An Indian court has acquitted all 32 people who had been accused of crimes in a 1992 attack and demolition of a 16th century mosque that sparked Hindu-Muslim violence leaving 2,000 people dead.
A special court in the northern Indian city of Lucknow on Wednesday acquitted all 32 people who had been accused of crimes in the 1992 demolition of the Babri mosque in the city of Ayodhya.
Four senior leaders of India's ruling Hindu nationalist Bharatiya Janata Party (BJP) had been among the defendants at the trial that languished for almost 28 years.
Seventeen of the 49 accused died of natural causes during the proceedings.
The judge said there was no way to verify that the audio and video evidence provided by India's Central Bureau of Investigation (CBI) were authentic, NDTV news channel reported.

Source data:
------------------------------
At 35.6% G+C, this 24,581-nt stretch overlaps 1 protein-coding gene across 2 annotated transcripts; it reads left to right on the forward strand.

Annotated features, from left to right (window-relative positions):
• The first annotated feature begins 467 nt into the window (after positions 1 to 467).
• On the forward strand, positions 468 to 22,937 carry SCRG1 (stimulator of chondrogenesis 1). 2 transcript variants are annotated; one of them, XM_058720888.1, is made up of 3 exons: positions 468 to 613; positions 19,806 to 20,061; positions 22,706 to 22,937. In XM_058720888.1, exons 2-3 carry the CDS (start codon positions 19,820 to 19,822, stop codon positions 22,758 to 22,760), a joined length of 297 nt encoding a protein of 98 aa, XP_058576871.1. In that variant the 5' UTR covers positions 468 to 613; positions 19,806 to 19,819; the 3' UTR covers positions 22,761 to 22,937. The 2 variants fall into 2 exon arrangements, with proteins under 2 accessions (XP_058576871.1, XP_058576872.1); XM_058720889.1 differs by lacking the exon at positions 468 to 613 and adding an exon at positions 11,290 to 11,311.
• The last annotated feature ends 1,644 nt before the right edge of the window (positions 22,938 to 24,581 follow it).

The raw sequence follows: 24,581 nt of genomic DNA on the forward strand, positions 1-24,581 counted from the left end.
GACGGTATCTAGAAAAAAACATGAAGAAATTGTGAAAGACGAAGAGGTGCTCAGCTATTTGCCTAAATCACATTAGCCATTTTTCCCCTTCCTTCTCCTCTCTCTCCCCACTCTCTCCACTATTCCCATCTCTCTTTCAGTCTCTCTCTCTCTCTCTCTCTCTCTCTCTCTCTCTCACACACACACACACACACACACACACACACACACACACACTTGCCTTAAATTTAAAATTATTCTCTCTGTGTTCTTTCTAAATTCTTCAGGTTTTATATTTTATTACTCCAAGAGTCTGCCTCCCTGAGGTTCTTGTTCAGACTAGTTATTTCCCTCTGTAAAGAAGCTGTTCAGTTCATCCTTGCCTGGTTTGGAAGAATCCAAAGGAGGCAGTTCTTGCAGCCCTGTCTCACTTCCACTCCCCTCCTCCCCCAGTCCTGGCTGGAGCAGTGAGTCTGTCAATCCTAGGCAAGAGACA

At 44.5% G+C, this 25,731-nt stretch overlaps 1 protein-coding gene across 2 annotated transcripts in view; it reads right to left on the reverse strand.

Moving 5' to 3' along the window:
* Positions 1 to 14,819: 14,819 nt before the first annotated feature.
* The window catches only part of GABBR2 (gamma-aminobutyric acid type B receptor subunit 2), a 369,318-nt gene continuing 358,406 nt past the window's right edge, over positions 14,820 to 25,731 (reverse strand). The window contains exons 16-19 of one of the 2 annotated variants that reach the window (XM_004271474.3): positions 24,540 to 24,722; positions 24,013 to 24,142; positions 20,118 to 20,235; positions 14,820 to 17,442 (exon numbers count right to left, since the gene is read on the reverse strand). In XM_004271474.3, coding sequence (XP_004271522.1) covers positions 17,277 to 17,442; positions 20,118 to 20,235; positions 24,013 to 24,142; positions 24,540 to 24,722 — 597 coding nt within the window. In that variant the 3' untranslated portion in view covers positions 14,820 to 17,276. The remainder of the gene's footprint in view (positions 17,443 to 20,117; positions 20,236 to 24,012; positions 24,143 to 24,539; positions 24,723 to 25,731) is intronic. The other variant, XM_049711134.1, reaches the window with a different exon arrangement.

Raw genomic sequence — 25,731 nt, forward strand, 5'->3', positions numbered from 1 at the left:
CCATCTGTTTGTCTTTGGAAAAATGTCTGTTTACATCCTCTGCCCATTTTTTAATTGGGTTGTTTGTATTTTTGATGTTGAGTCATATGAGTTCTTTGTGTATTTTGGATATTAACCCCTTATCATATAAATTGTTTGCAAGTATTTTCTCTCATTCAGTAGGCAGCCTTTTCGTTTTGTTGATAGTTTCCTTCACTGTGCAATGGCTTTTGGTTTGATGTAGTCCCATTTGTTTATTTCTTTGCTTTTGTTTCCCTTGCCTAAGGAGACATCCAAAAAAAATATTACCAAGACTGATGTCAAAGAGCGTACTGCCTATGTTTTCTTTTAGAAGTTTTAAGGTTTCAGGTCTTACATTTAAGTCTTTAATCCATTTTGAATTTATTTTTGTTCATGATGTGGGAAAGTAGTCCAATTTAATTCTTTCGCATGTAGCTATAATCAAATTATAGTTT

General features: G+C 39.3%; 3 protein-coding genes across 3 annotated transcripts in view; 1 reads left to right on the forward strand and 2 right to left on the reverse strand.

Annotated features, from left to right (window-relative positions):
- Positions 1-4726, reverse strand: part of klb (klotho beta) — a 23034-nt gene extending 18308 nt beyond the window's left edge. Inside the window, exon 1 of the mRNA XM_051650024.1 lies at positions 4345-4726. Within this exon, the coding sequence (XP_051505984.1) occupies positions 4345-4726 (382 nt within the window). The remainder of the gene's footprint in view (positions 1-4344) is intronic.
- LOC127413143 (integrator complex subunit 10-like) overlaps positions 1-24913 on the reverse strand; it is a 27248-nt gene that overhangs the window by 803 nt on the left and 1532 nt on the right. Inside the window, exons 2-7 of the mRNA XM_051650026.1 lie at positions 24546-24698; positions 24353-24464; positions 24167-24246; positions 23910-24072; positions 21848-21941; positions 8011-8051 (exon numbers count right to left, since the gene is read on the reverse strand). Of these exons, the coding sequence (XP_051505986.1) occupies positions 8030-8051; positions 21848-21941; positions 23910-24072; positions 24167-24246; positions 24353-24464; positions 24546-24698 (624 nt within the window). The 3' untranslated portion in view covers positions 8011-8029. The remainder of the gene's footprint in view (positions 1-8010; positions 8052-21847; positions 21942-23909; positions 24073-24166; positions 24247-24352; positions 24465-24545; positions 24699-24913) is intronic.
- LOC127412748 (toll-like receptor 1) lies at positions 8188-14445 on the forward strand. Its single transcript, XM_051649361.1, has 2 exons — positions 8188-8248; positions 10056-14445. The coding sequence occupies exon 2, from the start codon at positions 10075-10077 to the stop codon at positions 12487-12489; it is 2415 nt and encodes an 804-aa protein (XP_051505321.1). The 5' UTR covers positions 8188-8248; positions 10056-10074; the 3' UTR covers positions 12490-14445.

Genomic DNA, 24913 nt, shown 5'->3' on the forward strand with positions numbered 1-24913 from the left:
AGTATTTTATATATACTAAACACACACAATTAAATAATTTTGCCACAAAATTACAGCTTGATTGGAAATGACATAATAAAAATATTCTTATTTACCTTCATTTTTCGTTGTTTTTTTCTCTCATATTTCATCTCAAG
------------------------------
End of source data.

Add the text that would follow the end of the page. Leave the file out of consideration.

The judge said the demolition was done by "anti-social elements" and there was no evidence to prove that the demolition was premeditated.
A polarizing dispute
The Babri mosque dispute remains as polarizing and politically divisive as it was in 1992 when the 16th century structure was demolished by Hindu activists in the northern state of Uttar Pradesh.
Hindu fundamentalists, as well as some historians, claim the mosque was built on the site of a temple for the Hindu deity Ram on the orders of Moghul emperor Babur.
The mosque's demolition in December 1992 by Hindu extremists led to riots across India, killing about 2,000 people.
In November 2019, India's Supreme Court allowed the construction of a temple on the site. In February this year, Prime Minister Narendra Modi announced that the government had finalized an authority to build the temple.
The temple was one of the BJP's election promises and Modi laid its foundation stone in August.
sri/dr (AP, dpa)